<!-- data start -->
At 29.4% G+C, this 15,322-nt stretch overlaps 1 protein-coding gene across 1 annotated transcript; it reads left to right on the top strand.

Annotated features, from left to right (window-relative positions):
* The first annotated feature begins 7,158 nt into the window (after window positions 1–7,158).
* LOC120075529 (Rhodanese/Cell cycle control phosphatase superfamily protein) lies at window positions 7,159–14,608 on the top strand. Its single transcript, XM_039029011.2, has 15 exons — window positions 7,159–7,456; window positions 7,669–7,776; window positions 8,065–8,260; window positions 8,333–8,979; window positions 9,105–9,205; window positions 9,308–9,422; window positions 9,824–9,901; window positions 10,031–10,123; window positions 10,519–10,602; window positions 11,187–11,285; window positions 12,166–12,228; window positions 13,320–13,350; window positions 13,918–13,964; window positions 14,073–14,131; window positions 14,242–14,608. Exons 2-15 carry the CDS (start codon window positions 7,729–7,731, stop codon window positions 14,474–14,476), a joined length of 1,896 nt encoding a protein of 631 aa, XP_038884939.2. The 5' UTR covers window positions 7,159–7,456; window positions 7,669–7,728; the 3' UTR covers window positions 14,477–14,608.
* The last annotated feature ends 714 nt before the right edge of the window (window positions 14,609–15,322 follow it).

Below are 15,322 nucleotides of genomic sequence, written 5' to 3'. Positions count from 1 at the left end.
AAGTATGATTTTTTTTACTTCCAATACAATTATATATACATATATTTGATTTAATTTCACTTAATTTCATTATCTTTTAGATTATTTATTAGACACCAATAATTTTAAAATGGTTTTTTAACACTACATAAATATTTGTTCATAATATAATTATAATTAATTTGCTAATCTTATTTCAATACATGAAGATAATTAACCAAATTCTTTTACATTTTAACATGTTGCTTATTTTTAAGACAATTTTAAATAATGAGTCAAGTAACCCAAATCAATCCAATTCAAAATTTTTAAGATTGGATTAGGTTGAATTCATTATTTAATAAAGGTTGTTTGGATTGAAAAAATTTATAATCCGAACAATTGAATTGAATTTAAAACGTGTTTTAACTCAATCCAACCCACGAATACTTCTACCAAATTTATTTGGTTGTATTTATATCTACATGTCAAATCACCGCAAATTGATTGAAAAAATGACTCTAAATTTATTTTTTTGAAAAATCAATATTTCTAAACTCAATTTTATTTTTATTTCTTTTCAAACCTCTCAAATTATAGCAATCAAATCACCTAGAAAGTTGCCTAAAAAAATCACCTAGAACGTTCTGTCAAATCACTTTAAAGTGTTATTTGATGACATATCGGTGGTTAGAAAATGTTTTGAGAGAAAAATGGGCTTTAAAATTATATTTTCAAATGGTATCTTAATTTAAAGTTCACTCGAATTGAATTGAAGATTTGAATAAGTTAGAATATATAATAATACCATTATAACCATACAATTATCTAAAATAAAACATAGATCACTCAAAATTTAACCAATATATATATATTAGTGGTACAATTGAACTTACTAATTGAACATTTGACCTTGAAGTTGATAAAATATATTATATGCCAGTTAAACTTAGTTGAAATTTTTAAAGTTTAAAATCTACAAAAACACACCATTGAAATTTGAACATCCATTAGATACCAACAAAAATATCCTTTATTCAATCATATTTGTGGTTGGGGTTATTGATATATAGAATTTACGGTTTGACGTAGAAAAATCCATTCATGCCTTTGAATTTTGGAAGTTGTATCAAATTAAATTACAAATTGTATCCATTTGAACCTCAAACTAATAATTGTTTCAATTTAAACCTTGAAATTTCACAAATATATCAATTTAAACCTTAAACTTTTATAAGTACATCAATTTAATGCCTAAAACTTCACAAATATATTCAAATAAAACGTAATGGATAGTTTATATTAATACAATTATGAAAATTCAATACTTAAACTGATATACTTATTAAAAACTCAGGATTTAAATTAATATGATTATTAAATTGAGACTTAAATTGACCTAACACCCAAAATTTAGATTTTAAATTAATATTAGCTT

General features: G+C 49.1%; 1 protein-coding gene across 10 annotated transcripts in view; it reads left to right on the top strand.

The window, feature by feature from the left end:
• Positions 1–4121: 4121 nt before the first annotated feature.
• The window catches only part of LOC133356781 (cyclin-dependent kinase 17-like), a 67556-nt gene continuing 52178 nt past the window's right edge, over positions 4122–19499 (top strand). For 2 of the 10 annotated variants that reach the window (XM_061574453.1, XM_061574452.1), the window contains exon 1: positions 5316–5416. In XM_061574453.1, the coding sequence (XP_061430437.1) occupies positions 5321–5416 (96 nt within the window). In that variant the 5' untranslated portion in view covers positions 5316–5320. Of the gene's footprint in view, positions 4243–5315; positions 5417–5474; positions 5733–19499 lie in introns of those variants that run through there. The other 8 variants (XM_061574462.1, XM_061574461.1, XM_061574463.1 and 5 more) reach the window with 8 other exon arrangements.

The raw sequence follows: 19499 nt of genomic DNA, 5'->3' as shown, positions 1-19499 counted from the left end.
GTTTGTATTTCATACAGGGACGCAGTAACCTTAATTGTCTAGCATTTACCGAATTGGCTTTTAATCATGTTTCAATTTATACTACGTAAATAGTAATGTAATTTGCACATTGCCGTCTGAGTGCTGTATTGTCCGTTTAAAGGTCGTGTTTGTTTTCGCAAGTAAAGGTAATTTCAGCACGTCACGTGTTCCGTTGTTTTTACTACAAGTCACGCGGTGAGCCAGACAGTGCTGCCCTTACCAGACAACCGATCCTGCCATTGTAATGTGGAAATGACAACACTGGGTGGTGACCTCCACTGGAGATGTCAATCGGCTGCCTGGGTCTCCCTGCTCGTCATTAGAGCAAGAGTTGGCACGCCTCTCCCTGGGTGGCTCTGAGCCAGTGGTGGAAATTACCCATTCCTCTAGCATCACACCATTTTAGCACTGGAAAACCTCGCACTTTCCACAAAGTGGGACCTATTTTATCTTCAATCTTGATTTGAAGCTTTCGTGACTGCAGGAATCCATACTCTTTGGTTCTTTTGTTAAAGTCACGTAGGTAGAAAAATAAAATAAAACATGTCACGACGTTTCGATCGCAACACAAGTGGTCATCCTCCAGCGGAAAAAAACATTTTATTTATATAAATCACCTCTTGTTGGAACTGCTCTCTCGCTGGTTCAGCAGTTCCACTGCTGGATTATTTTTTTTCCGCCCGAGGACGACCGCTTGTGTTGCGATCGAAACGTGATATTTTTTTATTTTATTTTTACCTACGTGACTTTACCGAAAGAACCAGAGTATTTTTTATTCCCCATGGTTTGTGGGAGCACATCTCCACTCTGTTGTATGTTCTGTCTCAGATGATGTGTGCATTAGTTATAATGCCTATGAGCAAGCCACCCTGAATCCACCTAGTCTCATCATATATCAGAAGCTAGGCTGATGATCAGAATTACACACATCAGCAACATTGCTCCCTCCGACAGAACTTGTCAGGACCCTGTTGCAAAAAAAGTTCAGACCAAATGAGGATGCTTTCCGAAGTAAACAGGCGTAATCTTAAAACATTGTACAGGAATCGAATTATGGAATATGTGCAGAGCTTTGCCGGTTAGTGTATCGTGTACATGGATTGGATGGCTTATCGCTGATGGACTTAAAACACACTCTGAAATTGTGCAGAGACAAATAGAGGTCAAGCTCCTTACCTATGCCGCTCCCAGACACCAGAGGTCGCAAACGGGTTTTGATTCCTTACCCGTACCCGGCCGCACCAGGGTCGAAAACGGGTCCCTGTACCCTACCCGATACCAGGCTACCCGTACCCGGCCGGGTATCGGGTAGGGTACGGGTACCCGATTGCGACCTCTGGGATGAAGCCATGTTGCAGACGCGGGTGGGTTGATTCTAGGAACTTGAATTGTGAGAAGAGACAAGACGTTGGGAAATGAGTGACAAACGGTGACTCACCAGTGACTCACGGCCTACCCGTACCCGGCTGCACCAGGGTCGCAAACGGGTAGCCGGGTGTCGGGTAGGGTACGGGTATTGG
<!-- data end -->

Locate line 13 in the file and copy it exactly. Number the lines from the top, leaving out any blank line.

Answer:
GTTTGTATTTCATACAGGGACGCAGTAACCTTAATTGTCTAGCATTTACCGAATTGGCTTTTAATCATGTTTCAATTTATACTACGTAAATAGTAATGTAATTTGCACATTGCCGTCTGAGTGCTGTATTGTCCGTTTAAAGGTCGTGTTTGTTTTCGCAAGTAAAGGTAATTTCAGCACGTCACGTGTTCCGTTGTTTTTACTACAAGTCACGCGGTGAGCCAGACAGTGCTGCCCTTACCAGACAACCGATCCTGCCATTGTAATGTGGAAATGACAACACTGGGTGGTGACCTCCACTGGAGATGTCAATCGGCTGCCTGGGTCTCCCTGCTCGTCATTAGAGCAAGAGTTGGCACGCCTCTCCCTGGGTGGCTCTGAGCCAGTGGTGGAAATTACCCATTCCTCTAGCATCACACCATTTTAGCACTGGAAAACCTCGCACTTTCCACAAAGTGGGACCTATTTTATCTTCAATCTTGATTTGAAGCTTTCGTGACTGCAGGAATCCATACTCTTTGGTTCTTTTGTTAAAGTCACGTAGGTAGAAAAATAAAATAAAACATGTCACGACGTTTCGATCGCAACACAAGTGGTCATCCTCCAGCGGAAAAAAACATTTTATTTATATAAATCACCTCTTGTTGGAACTGCTCTCTCGCTGGTTCAGCAGTTCCACTGCTGGATTATTTTTTTTCCGCCCGAGGACGACCGCTTGTGTTGCGATCGAAACGTGATATTTTTTTATTTTATTTTTACCTACGTGACTTTACCGAAAGAACCAGAGTATTTTTTATTCCCCATGGTTTGTGGGAGCACATCTCCACTCTGTTGTATGTTCTGTCTCAGATGATGTGTGCATTAGTTATAATGCCTATGAGCAAGCCACCCTGAATCCACCTAGTCTCATCATATATCAGAAGCTAGGCTGATGATCAGAATTACACACATCAGCAACATTGCTCCCTCCGACAGAACTTGTCAGGACCCTGTTGCAAAAAAAGTTCAGACCAAATGAGGATGCTTTCCGAAGTAAACAGGCGTAATCTTAAAACATTGTACAGGAATCGAATTATGGAATATGTGCAGAGCTTTGCCGGTTAGTGTATCGTGTACATGGATTGGATGGCTTATCGCTGATGGACTTAAAACACACTCTGAAATTGTGCAGAGACAAATAGAGGTCAAGCTCCTTACCTATGCCGCTCCCAGACACCAGAGGTCGCAAACGGGTTTTGATTCCTTACCCGTACCCGGCCGCACCAGGGTCGAAAACGGGTCCCTGTACCCTACCCGATACCAGGCTACCCGTACCCGGCCGGGTATCGGGTAGGGTACGGGTACCCGATTGCGACCTCTGGGATGAAGCCATGTTGCAGACGCGGGTGGGTTGATTCTAGGAACTTGAATTGTGAGAAGAGACAAGACGTTGGGAAATGAGTGACAAACGGTGACTCACCAGTGACTCACGGCCTACCCGTACCCGGCTGCACCAGGGTCGCAAACGGGTAGCCGGGTGTCGGGTAGGGTACGGGTATTGG